competent generalist case officer, it is argued, who is given the right questions to ask can deal well enough with sources in any part of the world. Shirley argues that a specialist who really knows the people he is dealing with and understands what makes them tick can be a much more effective case officer, even though his utility is limited to only one or a few countries. The CIA has always required case officers to have field experience outside their main area of expertise to obtain promotion, and this certainly has its merits, but it also has its drawbacks. The specialist argument also has merits and drawbacks, although they are almost exactly opposite to those of the generalist argument. As it is, the generalist is the order of the day. The generalist may be able to function well enough if given freedom of action.

This brings us to the second problem: top-down management is too often the case and just about every question has to be sent up the chain of command and the decision made far from the action has to be acted on, no matter how poor it may seem in the field. Shirley quotes one senior officer as liking case officers in their 30's with a mortgage and a couple of children because the are in no position to do anything except follow orders. This may be good for the senior officer, but is it good for US intelligence?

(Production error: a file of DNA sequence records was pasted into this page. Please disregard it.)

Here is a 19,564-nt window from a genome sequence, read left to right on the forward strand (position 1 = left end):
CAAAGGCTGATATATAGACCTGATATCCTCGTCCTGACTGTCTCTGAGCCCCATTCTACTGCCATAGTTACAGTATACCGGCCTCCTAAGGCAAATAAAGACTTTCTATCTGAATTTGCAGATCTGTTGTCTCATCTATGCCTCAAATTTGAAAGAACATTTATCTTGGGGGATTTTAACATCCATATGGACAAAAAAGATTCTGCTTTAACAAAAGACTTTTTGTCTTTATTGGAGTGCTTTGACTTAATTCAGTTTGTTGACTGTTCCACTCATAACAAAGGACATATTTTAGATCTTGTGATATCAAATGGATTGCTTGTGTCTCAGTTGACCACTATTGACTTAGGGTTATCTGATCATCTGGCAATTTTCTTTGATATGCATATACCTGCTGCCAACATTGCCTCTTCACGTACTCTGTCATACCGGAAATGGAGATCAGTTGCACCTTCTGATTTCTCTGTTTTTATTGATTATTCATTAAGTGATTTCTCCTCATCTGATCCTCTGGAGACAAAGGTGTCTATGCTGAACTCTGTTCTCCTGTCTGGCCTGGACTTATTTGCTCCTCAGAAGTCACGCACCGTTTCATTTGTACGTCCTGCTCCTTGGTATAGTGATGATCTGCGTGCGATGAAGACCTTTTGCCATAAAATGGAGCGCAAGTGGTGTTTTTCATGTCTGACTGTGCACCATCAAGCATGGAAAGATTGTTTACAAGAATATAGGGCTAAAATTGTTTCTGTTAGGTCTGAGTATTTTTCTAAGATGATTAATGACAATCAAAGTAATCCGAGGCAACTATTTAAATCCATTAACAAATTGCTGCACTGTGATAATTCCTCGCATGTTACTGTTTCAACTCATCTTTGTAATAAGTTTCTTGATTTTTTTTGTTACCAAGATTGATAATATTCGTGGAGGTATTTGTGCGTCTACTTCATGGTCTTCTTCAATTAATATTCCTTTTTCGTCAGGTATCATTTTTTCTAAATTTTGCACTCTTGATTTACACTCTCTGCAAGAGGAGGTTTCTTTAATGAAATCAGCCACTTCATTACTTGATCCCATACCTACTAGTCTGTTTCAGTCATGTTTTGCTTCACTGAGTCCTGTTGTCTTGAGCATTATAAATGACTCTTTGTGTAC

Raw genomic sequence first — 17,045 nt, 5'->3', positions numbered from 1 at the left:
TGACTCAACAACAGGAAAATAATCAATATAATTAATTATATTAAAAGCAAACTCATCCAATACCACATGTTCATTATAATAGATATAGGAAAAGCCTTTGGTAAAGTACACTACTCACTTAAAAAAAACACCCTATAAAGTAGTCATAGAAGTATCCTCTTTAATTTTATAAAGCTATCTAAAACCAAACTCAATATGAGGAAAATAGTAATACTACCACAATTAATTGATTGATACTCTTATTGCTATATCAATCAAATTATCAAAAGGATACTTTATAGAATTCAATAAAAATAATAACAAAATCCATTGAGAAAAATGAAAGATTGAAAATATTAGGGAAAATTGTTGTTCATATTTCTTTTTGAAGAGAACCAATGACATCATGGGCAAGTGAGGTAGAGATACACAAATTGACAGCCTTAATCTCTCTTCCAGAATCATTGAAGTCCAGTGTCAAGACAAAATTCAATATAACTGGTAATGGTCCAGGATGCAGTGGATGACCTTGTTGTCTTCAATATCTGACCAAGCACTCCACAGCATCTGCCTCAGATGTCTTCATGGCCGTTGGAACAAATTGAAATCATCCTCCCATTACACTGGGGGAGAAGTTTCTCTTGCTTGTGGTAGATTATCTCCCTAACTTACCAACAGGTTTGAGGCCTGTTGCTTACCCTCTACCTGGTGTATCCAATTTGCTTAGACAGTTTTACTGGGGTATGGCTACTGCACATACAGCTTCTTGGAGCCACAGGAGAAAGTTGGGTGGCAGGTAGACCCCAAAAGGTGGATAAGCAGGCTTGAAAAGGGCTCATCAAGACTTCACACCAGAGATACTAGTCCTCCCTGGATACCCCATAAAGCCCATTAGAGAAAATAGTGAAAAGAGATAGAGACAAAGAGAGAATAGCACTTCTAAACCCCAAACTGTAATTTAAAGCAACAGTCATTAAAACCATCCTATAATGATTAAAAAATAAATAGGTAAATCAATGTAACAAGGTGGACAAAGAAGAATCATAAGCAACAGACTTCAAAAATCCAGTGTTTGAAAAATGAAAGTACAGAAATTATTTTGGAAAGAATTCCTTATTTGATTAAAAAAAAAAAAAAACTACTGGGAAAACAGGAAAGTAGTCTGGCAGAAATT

One question never really gets answered: why did Shirley really take such an outrageous journey? Was he trying to prove a point to his top-down generalist detractors in the CIA? Is he just an incurable romantic adventurer? Was he looking for some excitement or just curious?

This book stands at a nexus of several genres: the explorer as adventurer in an exotic or hostile land like Sir Richard Burton's Pilgrimage to Mecca or Doughty's Arabia Deserta; the travelogue as social commentary like Pond's examination of the Soviet Union in From the Yaroslavsky Station; the Bildungsroman, a polemic, and the memoirs of an intelligence officer. The result is rich in information, insight, and opinions. His differences of opinion with senior officers are about important points that need to be aired and discussed. Any one of the chapters may be worth the price of the book for the observations it gives us on a country that has become a mystery to so many in the west.